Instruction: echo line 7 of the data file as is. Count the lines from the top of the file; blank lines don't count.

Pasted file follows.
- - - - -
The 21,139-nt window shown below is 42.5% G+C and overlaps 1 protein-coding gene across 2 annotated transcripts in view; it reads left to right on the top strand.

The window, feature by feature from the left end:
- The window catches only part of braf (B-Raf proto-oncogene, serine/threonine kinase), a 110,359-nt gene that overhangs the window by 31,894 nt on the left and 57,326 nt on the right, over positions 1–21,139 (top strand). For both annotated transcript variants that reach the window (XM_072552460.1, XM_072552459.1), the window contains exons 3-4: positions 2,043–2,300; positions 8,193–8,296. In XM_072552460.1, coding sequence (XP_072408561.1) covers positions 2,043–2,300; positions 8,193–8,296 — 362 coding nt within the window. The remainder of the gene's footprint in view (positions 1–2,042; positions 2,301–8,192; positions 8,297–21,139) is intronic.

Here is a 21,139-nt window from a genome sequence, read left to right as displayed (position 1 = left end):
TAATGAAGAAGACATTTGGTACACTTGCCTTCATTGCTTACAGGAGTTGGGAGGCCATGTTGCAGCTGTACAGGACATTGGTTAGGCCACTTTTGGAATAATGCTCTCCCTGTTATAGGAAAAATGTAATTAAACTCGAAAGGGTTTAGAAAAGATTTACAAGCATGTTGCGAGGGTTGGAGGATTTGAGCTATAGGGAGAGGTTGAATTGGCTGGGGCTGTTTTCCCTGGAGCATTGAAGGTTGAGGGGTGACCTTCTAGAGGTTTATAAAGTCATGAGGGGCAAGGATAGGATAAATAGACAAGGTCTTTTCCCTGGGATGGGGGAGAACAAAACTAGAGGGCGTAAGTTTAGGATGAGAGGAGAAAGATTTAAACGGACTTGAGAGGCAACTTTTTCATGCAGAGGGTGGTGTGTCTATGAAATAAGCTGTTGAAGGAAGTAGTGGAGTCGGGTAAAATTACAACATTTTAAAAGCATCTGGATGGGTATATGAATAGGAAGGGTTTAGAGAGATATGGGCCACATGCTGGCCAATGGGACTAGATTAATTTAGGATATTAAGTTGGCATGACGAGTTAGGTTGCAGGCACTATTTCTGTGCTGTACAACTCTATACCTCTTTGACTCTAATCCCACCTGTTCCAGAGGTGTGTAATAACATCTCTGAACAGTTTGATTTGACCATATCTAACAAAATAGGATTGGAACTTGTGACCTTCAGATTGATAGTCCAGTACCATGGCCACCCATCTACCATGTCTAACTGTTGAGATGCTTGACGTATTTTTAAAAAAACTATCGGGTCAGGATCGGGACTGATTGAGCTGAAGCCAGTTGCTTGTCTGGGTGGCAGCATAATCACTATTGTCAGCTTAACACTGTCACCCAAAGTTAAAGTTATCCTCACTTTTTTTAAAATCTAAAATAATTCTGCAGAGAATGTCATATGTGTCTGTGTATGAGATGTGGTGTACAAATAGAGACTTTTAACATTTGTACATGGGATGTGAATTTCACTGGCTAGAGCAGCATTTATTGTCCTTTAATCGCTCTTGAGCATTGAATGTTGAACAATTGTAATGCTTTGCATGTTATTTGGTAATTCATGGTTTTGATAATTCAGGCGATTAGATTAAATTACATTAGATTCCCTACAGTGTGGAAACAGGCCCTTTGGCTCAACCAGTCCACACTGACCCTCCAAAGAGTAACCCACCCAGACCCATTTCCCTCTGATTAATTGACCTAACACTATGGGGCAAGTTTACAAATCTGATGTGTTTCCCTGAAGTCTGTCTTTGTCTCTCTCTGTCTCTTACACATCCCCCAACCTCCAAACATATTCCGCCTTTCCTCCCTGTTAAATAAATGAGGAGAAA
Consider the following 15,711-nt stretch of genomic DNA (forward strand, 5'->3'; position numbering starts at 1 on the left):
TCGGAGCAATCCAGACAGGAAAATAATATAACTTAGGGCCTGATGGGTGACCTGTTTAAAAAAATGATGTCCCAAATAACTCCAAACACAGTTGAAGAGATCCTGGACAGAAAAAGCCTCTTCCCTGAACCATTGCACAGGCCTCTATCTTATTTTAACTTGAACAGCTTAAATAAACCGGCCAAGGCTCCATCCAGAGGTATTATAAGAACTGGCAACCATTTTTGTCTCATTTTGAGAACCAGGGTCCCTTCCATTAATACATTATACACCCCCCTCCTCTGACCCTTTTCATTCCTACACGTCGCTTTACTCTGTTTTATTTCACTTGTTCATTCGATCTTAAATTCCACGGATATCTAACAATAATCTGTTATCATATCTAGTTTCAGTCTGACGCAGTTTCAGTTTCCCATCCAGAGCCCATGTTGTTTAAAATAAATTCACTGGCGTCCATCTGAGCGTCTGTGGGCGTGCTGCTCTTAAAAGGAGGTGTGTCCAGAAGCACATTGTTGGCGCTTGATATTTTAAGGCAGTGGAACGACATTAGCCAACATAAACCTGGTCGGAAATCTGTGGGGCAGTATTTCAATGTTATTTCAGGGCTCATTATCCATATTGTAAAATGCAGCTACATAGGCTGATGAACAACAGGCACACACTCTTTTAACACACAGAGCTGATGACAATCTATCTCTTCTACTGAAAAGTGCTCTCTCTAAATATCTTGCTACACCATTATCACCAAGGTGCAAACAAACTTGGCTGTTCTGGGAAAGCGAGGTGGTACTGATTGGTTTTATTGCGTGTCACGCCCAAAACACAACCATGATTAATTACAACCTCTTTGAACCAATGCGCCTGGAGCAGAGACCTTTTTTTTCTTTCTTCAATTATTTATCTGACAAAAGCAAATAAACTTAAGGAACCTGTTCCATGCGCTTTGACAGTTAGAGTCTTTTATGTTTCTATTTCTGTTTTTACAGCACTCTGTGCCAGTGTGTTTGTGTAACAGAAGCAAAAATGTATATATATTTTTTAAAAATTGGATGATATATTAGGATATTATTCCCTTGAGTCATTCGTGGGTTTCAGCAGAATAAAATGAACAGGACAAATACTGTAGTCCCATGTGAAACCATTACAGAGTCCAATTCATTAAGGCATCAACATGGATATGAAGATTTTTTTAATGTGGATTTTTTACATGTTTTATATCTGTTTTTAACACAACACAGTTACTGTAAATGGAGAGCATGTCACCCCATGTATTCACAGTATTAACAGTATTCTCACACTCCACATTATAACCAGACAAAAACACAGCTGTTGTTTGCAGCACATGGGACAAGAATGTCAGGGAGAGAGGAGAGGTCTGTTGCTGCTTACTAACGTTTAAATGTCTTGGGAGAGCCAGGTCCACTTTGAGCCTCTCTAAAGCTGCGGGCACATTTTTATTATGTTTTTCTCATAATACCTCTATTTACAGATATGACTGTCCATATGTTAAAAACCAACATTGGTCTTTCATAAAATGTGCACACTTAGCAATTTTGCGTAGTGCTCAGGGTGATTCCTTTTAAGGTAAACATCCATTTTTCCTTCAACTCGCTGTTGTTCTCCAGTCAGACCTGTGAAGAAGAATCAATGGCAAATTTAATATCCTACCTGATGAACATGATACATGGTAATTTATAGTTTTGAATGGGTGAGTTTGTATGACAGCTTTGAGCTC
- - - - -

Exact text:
TCGGAGCAATCCAGACAGGAAAATAATATAACTTAGGGCCTGATGGGTGACCTGTTTAAAAAAATGATGTCCCAAATAACTCCAAACACAGTTGAAGAGATCCTGGACAGAAAAAGCCTCTTCCCTGAACCATTGCACAGGCCTCTATCTTATTTTAACTTGAACAGCTTAAATAAACCGGCCAAGGCTCCATCCAGAGGTATTATAAGAACTGGCAACCATTTTTGTCTCATTTTGAGAACCAGGGTCCCTTCCATTAATACATTATACACCCCCCTCCTCTGACCCTTTTCATTCCTACACGTCGCTTTACTCTGTTTTATTTCACTTGTTCATTCGATCTTAAATTCCACGGATATCTAACAATAATCTGTTATCATATCTAGTTTCAGTCTGACGCAGTTTCAGTTTCCCATCCAGAGCCCATGTTGTTTAAAATAAATTCACTGGCGTCCATCTGAGCGTCTGTGGGCGTGCTGCTCTTAAAAGGAGGTGTGTCCAGAAGCACATTGTTGGCGCTTGATATTTTAAGGCAGTGGAACGACATTAGCCAACATAAACCTGGTCGGAAATCTGTGGGGCAGTATTTCAATGTTATTTCAGGGCTCATTATCCATATTGTAAAATGCAGCTACATAGGCTGATGAACAACAGGCACACACTCTTTTAACACACAGAGCTGATGACAATCTATCTCTTCTACTGAAAAGTGCTCTCTCTAAATATCTTGCTACACCATTATCACCAAGGTGCAAACAAACTTGGCTGTTCTGGGAAAGCGAGGTGGTACTGATTGGTTTTATTGCGTGTCACGCCCAAAACACAACCATGATTAATTACAACCTCTTTGAACCAATGCGCCTGGAGCAGAGACCTTTTTTTTCTTTCTTCAATTATTTATCTGACAAAAGCAAATAAACTTAAGGAACCTGTTCCATGCGCTTTGACAGTTAGAGTCTTTTATGTTTCTATTTCTGTTTTTACAGCACTCTGTGCCAGTGTGTTTGTGTAACAGAAGCAAAAATGTATATATATTTTTTAAAAATTGGATGATATATTAGGATATTATTCCCTTGAGTCATTCGTGGGTTTCAGCAGAATAAAATGAACAGGACAAATACTGTAGTCCCATGTGAAACCATTACAGAGTCCAATTCATTAAGGCATCAACATGGATATGAAGATTTTTTTAATGTGGATTTTTTACATGTTTTATATCTGTTTTTAACACAACACAGTTACTGTAAATGGAGAGCATGTCACCCCATGTATTCACAGTATTAACAGTATTCTCACACTCCACATTATAACCAGACAAAAACACAGCTGTTGTTTGCAGCACATGGGACAAGAATGTCAGGGAGAGAGGAGAGGTCTGTTGCTGCTTACTAACGTTTAAATGTCTTGGGAGAGCCAGGTCCACTTTGAGCCTCTCTAAAGCTGCGGGCACATTTTTATTATGTTTTTCTCATAATACCTCTATTTACAGATATGACTGTCCATATGTTAAAAACCAACATTGGTCTTTCATAAAATGTGCACACTTAGCAATTTTGCGTAGTGCTCAGGGTGATTCCTTTTAAGGTAAACATCCATTTTTCCTTCAACTCGCTGTTGTTCTCCAGTCAGACCTGTGAAGAAGAATCAATGGCAAATTTAATATCCTACCTGATGAACATGATACATGGTAATTTATAGTTTTGAATGGGTGAGTTTGTATGACAGCTTTGAGCTC